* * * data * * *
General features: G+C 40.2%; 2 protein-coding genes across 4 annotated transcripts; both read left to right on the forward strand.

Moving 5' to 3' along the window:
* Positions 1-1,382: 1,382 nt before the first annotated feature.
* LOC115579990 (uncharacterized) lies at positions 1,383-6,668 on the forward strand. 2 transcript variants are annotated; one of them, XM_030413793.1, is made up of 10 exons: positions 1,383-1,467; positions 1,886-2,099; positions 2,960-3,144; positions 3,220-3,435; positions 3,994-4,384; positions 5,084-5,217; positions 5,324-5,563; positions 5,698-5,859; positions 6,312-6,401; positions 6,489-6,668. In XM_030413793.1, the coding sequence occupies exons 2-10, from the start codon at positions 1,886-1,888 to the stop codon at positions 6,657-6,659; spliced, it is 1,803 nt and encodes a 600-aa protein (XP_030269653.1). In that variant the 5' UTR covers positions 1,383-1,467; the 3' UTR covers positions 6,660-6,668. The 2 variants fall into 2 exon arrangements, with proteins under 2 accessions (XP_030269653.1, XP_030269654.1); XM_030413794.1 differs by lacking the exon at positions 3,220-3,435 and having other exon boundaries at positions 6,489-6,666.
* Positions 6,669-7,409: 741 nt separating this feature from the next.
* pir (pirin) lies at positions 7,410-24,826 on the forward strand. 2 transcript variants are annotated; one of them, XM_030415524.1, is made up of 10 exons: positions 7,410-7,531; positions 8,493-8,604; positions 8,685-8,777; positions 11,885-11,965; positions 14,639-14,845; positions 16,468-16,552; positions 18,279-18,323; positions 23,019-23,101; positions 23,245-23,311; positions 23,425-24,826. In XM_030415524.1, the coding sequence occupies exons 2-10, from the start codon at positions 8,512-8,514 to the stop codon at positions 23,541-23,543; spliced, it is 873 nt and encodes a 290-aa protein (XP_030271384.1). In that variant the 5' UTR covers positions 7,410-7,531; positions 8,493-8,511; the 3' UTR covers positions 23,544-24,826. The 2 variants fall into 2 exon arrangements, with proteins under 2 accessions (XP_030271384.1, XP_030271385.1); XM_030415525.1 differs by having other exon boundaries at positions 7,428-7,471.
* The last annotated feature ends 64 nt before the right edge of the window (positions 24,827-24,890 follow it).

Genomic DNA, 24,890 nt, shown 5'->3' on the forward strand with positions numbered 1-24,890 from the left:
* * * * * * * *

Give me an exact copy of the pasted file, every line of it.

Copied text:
General features: G+C 40.2%; 2 protein-coding genes across 4 annotated transcripts; both read left to right on the forward strand.

Moving 5' to 3' along the window:
* Positions 1-1,382: 1,382 nt before the first annotated feature.
* LOC115579990 (uncharacterized) lies at positions 1,383-6,668 on the forward strand. 2 transcript variants are annotated; one of them, XM_030413793.1, is made up of 10 exons: positions 1,383-1,467; positions 1,886-2,099; positions 2,960-3,144; positions 3,220-3,435; positions 3,994-4,384; positions 5,084-5,217; positions 5,324-5,563; positions 5,698-5,859; positions 6,312-6,401; positions 6,489-6,668. In XM_030413793.1, the coding sequence occupies exons 2-10, from the start codon at positions 1,886-1,888 to the stop codon at positions 6,657-6,659; spliced, it is 1,803 nt and encodes a 600-aa protein (XP_030269653.1). In that variant the 5' UTR covers positions 1,383-1,467; the 3' UTR covers positions 6,660-6,668. The 2 variants fall into 2 exon arrangements, with proteins under 2 accessions (XP_030269653.1, XP_030269654.1); XM_030413794.1 differs by lacking the exon at positions 3,220-3,435 and having other exon boundaries at positions 6,489-6,666.
* Positions 6,669-7,409: 741 nt separating this feature from the next.
* pir (pirin) lies at positions 7,410-24,826 on the forward strand. 2 transcript variants are annotated; one of them, XM_030415524.1, is made up of 10 exons: positions 7,410-7,531; positions 8,493-8,604; positions 8,685-8,777; positions 11,885-11,965; positions 14,639-14,845; positions 16,468-16,552; positions 18,279-18,323; positions 23,019-23,101; positions 23,245-23,311; positions 23,425-24,826. In XM_030415524.1, the coding sequence occupies exons 2-10, from the start codon at positions 8,512-8,514 to the stop codon at positions 23,541-23,543; spliced, it is 873 nt and encodes a 290-aa protein (XP_030271384.1). In that variant the 5' UTR covers positions 7,410-7,531; positions 8,493-8,511; the 3' UTR covers positions 23,544-24,826. The 2 variants fall into 2 exon arrangements, with proteins under 2 accessions (XP_030271384.1, XP_030271385.1); XM_030415525.1 differs by having other exon boundaries at positions 7,428-7,471.
* The last annotated feature ends 64 nt before the right edge of the window (positions 24,827-24,890 follow it).

Genomic DNA, 24,890 nt, shown 5'->3' on the forward strand with positions numbered 1-24,890 from the left: